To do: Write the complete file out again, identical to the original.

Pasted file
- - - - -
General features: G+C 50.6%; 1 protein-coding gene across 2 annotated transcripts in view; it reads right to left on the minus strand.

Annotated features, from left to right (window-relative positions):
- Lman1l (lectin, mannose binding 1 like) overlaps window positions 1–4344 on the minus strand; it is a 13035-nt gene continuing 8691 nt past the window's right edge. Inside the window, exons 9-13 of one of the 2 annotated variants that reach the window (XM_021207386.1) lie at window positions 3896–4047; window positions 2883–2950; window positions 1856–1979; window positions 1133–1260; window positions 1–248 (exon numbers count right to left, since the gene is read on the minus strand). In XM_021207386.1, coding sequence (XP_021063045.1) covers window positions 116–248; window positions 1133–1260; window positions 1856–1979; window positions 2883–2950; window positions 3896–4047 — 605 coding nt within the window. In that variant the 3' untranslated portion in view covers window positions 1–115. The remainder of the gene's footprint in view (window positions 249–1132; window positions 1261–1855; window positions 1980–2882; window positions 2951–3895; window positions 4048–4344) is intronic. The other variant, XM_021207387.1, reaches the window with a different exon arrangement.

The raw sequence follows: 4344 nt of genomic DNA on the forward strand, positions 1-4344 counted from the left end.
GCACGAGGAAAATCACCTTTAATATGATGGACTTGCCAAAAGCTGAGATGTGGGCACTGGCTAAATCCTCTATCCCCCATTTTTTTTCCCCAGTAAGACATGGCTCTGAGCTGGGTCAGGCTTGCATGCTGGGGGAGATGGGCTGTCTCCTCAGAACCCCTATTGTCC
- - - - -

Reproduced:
General features: G+C 50.6%; 1 protein-coding gene across 2 annotated transcripts in view; it reads right to left on the minus strand.

Annotated features, from left to right (window-relative positions):
- Lman1l (lectin, mannose binding 1 like) overlaps window positions 1–4344 on the minus strand; it is a 13035-nt gene continuing 8691 nt past the window's right edge. Inside the window, exons 9-13 of one of the 2 annotated variants that reach the window (XM_021207386.1) lie at window positions 3896–4047; window positions 2883–2950; window positions 1856–1979; window positions 1133–1260; window positions 1–248 (exon numbers count right to left, since the gene is read on the minus strand). In XM_021207386.1, coding sequence (XP_021063045.1) covers window positions 116–248; window positions 1133–1260; window positions 1856–1979; window positions 2883–2950; window positions 3896–4047 — 605 coding nt within the window. In that variant the 3' untranslated portion in view covers window positions 1–115. The remainder of the gene's footprint in view (window positions 249–1132; window positions 1261–1855; window positions 1980–2882; window positions 2951–3895; window positions 4048–4344) is intronic. The other variant, XM_021207387.1, reaches the window with a different exon arrangement.

The raw sequence follows: 4344 nt of genomic DNA on the forward strand, positions 1-4344 counted from the left end.
GCACGAGGAAAATCACCTTTAATATGATGGACTTGCCAAAAGCTGAGATGTGGGCACTGGCTAAATCCTCTATCCCCCATTTTTTTTCCCCAGTAAGACATGGCTCTGAGCTGGGTCAGGCTTGCATGCTGGGGGAGATGGGCTGTCTCCTCAGAACCCCTATTGTCC